Priscilla Obilana looks into the arrival and purpose of indefinable protagonists.
The trend of difficult to define protagonists has recently gained immense popularity in modern literature. Traditionally, we could count on protagonists to be reliable, consistantly good or bad people who easily fit into righteous or evil binaries. For the villain, they would be absolutely so; a morally degradable beast incapable of any natural feeling, with a complex backstory that led to their reprehensible behaviours.
For the hero, they would face a conflict along the way, lose sight of their true nature and start doubting themselves, veering slightly off-path. Nevertheless, these characters would inevitably stay on track. The guiding moral compass who would ultimately drift them back to their true north.
This has led to a powerful resurgence of the Grey Protagonist in recent years. The not so heroic hero and not so antagonising antagonist. No longer are we reading about solid colours but rather the morally grey. This archetype has been around for years and has grown in popularity, showing that it is here to stay. Still, it comes as a shock when your main character whose identity you have decided for yourself, switches on you. Of course, plot twists have been around since the very invention of storytelling, what I speak of now, is a completely separate creature, a character twist, if you will. It is characters such as these, that will have you put the book down and try to think back to find clues or hints that you may have missed.
Of course, plot twists have been around since the very invention of storytelling, what I speak of now, is a completely separate creature, a character twist, if you will.
The first book (or play rather) I read that elicited such a response was Macbeth. Upon initial reading, the reader’s expectations are led to anticipate that Macbeth will resist the witches bait and emerge the hero. Unfortunately for Macbeth, he fails to appreciate his own title and pursuing that of the king’s, ultimately leads to his downfall. Macbeth crushes all expectations and descends into utter villainy. This is the type of character twist that looks your pre-conceived notions of main characters right in the eye and spits in it.
Gone Girl by Gillian Flynn, is another example of a character twist that has caused a similar response in readers. The reader has no idea who the hero is nor the villain. They don’t know who to root for or against. Support is divided between Nick and Amy Dunne for over half the book. When the novel climaxes, and these two characters can change sides no longer, the full picture is made clear. The hero is faced with an opportunity to redeem themselves and uphold the traditional ideals of a hero, even if to do so would lead to their own detriment. Again, this does not happen. The hero lets the reader down and leaves them robbed of that triumphant feeling of catharsis when a protagonist fulfils their purpose.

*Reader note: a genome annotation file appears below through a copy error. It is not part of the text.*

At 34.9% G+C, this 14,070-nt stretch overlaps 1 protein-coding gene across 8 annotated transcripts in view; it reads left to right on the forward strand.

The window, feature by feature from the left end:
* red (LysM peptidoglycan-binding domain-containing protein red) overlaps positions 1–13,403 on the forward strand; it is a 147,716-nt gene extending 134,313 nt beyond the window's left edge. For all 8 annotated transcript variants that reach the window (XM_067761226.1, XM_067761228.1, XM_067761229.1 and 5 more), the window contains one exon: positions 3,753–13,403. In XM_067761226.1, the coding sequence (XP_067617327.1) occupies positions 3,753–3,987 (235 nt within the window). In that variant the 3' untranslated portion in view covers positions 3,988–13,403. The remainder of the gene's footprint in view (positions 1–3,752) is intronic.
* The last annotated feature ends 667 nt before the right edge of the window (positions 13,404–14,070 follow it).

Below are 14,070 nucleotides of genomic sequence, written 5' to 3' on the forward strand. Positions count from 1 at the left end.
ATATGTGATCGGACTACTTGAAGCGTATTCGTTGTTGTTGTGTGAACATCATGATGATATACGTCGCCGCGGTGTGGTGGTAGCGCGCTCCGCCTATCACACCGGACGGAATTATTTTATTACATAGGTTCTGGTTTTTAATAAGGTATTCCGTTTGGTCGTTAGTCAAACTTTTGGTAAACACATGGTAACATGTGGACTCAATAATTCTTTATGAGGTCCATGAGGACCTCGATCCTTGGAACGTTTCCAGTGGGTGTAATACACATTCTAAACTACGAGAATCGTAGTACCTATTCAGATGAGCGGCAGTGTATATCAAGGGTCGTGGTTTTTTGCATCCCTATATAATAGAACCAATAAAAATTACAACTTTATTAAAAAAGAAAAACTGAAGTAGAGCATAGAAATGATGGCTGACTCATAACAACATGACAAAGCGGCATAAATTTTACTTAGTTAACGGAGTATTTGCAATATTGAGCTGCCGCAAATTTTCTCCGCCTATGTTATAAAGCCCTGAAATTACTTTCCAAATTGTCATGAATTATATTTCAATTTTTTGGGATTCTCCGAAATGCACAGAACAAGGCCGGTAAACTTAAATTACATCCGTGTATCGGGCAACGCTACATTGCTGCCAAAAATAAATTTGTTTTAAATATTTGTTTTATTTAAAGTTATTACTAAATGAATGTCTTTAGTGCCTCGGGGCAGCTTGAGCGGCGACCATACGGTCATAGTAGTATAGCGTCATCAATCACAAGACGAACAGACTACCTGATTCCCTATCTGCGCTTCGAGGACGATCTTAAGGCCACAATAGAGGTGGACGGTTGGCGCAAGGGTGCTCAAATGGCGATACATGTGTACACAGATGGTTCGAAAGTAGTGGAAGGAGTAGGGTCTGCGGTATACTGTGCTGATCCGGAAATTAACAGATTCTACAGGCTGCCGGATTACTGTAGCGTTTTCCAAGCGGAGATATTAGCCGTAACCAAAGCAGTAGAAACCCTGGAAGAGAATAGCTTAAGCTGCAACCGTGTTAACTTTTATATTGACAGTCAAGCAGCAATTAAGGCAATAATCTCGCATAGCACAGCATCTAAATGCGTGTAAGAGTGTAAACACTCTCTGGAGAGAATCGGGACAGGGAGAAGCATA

The hero is faced with an opportunity to redeem themselves and uphold the traditional ideals of a hero, even if to do so would lead to their own detriment.
A sense of disappointment arises when a book’s hero is found to be lacking. Like the hero in Gone Girl, Pip from Great Expectations, is a perfect example of when the protagonist doesn’t manage to actualise the future the reader has predicted for them. In such cases, it can be extremely frustrating.
Despite this, a popularity for such protagonists has surfaced. One reason for this phenomenon is because these books remove a need to pass judgement on the protagonist’s character, the reader relates to them more, leaving us to simply read their stories and enjoy the twist and turns.
Despite the outrage and heartbreak when a main character who is perceived as a “good-guy” falls short and adopts the characteristics of a villain, we as readers, constantly flock to bookstores in order to purchase the next details of similar shortcomings in protagonists. It is impossible to deny that there is a market for them. It is also obvious why the market also includes novels which showcase this character twist for villains.
It is refreshing when a character shocks you for the better. This has been a common occurrence since Ebenezer Scrooge, in A Christmas Carol, provided the Cratchit family with the presents on Christmas Day. Moving to modern times, with Tyrion Lannister being a hero despite his last name, in A Game of Thrones. A redemption story provides hope. One of the most notorious character twists for a presumed villain, is Marvel Comic’s Black Widow. The femme fatale, ex-Soviet spy, provided a female role model in a traditionally male-dominated franchise and reached a pinnacle of popularity with viewers when her character was portrayed by Scarlett Johansson in the 2012 film, The Avengers.
The point of this new trend in books is to illustrate the lack of need for readers to support or oppose main characters. This method brings a change that proves readers can appreciate an interesting journey whether they like the protagonist or not. Sometimes all the reader needs is to be able to sit back and watch the narrative unfold.